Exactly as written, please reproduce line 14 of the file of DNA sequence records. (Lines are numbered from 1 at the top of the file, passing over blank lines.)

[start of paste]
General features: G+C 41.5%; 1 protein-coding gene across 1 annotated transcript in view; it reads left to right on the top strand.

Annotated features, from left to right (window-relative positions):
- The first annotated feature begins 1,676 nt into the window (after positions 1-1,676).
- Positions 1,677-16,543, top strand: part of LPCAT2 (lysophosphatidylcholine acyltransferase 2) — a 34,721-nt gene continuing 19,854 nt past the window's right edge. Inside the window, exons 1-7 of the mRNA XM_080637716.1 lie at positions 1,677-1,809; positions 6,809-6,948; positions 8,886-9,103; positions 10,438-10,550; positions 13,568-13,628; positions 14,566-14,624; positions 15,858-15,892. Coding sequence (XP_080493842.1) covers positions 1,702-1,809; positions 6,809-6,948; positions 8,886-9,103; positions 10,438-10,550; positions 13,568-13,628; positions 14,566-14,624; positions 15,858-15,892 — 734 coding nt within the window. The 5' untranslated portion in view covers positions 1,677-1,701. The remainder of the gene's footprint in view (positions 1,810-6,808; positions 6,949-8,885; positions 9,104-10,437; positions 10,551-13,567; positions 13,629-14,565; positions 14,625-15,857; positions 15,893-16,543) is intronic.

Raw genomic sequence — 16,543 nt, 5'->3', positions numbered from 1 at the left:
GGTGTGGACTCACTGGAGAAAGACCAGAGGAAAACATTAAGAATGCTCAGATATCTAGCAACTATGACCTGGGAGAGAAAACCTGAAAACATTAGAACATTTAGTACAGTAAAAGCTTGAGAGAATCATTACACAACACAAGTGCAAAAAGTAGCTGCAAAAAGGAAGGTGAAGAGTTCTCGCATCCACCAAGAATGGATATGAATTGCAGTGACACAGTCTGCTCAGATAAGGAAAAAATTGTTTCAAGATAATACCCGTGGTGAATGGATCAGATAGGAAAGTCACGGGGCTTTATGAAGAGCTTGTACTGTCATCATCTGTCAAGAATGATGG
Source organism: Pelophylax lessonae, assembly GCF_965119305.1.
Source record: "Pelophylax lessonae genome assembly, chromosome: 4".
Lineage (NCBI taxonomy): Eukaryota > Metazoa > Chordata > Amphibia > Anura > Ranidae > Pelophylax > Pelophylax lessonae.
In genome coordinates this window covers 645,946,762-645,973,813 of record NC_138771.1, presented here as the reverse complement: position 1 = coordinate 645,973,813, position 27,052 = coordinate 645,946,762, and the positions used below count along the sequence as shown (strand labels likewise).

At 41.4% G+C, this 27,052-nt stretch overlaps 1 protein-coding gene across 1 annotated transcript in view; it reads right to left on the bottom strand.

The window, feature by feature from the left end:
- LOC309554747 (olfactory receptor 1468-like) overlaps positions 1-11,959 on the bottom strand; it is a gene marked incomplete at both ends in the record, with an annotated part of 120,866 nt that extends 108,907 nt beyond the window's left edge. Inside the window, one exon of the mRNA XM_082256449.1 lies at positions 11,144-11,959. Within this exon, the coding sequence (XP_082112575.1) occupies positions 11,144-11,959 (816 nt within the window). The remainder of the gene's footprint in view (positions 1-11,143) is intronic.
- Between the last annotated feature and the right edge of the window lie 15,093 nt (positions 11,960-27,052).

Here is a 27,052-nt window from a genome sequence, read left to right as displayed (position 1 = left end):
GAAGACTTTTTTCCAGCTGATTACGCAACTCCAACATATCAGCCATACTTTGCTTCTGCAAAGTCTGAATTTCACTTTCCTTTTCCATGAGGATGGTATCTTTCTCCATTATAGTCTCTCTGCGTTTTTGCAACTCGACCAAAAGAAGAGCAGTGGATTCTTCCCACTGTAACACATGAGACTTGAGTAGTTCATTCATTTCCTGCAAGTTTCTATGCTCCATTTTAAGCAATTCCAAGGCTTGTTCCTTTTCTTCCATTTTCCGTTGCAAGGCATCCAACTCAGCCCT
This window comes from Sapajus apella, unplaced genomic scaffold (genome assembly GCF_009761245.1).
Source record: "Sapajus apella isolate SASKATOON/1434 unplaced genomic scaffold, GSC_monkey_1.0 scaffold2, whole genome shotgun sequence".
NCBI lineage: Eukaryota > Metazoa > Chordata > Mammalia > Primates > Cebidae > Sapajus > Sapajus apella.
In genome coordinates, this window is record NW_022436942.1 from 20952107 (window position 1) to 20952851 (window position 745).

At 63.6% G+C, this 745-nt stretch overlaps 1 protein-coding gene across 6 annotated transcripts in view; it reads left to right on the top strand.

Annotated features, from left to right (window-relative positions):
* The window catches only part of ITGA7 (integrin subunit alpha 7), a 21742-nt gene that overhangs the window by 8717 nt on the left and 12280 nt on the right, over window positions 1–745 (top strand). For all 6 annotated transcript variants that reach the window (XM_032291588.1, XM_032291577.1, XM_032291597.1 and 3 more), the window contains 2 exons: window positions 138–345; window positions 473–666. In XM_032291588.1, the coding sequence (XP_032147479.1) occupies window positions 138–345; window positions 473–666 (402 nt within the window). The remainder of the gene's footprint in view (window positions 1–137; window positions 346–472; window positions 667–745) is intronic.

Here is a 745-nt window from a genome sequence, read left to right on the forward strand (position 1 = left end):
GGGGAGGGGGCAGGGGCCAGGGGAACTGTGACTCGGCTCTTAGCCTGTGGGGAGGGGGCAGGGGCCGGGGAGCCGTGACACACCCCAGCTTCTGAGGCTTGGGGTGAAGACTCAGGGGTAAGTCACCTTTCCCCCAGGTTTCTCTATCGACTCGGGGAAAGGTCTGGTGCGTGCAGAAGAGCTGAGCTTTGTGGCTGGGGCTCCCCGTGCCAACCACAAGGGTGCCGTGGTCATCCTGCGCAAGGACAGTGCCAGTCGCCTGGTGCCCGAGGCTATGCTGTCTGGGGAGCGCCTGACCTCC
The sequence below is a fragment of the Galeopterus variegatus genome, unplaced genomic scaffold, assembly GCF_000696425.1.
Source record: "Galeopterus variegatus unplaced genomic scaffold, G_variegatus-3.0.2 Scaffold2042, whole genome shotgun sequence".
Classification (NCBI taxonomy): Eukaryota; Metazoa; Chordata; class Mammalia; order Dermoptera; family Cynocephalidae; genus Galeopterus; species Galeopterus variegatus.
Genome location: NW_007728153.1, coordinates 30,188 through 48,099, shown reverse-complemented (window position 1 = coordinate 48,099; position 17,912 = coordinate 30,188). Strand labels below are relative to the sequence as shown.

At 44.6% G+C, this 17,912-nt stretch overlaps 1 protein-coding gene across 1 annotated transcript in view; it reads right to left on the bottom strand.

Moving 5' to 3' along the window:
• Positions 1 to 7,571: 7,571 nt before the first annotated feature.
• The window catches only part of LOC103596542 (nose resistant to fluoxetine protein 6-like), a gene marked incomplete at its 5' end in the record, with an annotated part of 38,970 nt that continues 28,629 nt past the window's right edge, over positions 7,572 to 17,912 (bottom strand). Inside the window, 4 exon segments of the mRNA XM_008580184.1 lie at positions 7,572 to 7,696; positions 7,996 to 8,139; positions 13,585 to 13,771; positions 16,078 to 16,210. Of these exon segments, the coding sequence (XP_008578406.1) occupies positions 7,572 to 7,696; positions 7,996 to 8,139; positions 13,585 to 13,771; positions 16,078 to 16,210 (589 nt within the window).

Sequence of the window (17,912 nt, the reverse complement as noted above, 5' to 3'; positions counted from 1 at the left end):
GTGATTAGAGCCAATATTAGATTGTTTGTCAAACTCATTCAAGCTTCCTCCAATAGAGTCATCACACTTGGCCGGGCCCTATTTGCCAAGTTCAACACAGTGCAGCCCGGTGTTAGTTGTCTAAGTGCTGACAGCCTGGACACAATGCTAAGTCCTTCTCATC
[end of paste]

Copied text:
- Between the last annotated feature and the right edge of the window lie 15,093 nt (positions 11,960-27,052).